Reading this article made me consider how the effect of our understanding of words, (vis-a-vis translations, for example) affect our rationality with respect to certain theological positions. I think this has implications for any theological topic such as universalism, where an understanding of the original languages is so key to seeing what is often hidden from us in translations.
Interesting article, and I wonder if that might have something to do with the fact that we seemingly find new ideas with multiple readings of the same scripture passage?
I also think that understanding cultural context (which may go hand in hand with understanding the original language) has much to do with being able to fully grasp what the original writer was saying.
Let me shed some light here. For the record:
I have a masters in psychology and a six sigma black belt in statistical methodology from Motorola.
I have a working familiarity with French, Spanish and Portuguese
So this does give me credence to speak as a subject matter expert. While these experiments show initial promise, we really need to wait a bit - to see if the results are replicated and other variables are tested in future experiments. The researchers might be showing a correlation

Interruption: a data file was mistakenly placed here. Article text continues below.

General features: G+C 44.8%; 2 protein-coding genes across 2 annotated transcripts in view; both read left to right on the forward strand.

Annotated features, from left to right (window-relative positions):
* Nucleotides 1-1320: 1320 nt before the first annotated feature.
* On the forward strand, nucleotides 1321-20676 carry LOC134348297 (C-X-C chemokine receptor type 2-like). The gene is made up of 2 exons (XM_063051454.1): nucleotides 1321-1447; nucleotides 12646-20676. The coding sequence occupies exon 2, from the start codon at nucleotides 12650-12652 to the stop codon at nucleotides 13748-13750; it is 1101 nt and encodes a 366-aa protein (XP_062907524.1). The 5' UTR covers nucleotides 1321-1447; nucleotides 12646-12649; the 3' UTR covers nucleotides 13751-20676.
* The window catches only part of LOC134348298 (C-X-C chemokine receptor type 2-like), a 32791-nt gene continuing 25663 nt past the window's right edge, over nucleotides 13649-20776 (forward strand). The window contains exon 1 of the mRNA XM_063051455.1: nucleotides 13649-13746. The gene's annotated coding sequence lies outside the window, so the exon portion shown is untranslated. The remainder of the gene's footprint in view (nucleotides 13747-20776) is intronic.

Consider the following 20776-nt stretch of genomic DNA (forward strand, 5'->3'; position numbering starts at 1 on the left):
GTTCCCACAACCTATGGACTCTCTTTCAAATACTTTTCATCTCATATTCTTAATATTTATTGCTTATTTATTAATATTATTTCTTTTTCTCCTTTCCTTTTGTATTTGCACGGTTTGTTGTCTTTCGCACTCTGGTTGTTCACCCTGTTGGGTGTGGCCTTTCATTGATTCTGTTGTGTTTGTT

rather than a causation variable
And there could really be other unidentified variables causing the results.
Also, the article doesn’t really say what proficiency in the second language the participants had and whether it was measured beforehand via conventional language testing methods.
I would also like to see this expanded to measure different language types and their differences. Let’s take western English speakers as our knowledge and testing base. Would romance languages (i.e. French, Italian, Portuguese, Spanish) produce significant differences in regards to Asian languages (i.e. Chinese, Japanese or Korean) or middle Eastern languages (i.e. Arabic)?